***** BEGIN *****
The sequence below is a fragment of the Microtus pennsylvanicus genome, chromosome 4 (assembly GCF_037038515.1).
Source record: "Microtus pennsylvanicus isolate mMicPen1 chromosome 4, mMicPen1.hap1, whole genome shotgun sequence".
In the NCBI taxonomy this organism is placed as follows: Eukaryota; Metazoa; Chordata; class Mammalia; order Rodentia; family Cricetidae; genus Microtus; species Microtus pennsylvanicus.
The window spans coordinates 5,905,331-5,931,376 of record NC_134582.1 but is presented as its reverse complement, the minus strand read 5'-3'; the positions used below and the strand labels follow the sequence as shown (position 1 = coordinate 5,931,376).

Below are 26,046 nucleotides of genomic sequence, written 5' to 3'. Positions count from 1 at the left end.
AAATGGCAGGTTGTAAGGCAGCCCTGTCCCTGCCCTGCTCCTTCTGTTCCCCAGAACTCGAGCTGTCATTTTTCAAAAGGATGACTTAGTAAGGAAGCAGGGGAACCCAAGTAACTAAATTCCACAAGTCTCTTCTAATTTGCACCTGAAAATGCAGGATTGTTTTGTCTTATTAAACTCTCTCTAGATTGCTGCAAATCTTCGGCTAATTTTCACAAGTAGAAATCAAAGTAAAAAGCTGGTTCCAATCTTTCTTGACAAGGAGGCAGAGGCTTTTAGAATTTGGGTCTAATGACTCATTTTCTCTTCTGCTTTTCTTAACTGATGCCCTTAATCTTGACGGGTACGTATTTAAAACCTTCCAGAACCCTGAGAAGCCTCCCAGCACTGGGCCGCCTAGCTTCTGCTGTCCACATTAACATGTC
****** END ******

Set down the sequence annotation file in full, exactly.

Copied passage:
The sequence below is a fragment of the Microtus pennsylvanicus genome, chromosome 4 (assembly GCF_037038515.1).
Source record: "Microtus pennsylvanicus isolate mMicPen1 chromosome 4, mMicPen1.hap1, whole genome shotgun sequence".
In the NCBI taxonomy this organism is placed as follows: Eukaryota; Metazoa; Chordata; class Mammalia; order Rodentia; family Cricetidae; genus Microtus; species Microtus pennsylvanicus.
The window spans coordinates 5,905,331-5,931,376 of record NC_134582.1 but is presented as its reverse complement, the minus strand read 5'-3'; the positions used below and the strand labels follow the sequence as shown (position 1 = coordinate 5,931,376).

Below are 26,046 nucleotides of genomic sequence, written 5' to 3'. Positions count from 1 at the left end.
AAATGGCAGGTTGTAAGGCAGCCCTGTCCCTGCCCTGCTCCTTCTGTTCCCCAGAACTCGAGCTGTCATTTTTCAAAAGGATGACTTAGTAAGGAAGCAGGGGAACCCAAGTAACTAAATTCCACAAGTCTCTTCTAATTTGCACCTGAAAATGCAGGATTGTTTTGTCTTATTAAACTCTCTCTAGATTGCTGCAAATCTTCGGCTAATTTTCACAAGTAGAAATCAAAGTAAAAAGCTGGTTCCAATCTTTCTTGACAAGGAGGCAGAGGCTTTTAGAATTTGGGTCTAATGACTCATTTTCTCTTCTGCTTTTCTTAACTGATGCCCTTAATCTTGACGGGTACGTATTTAAAACCTTCCAGAACCCTGAGAAGCCTCCCAGCACTGGGCCGCCTAGCTTCTGCTGTCCACATTAACATGTC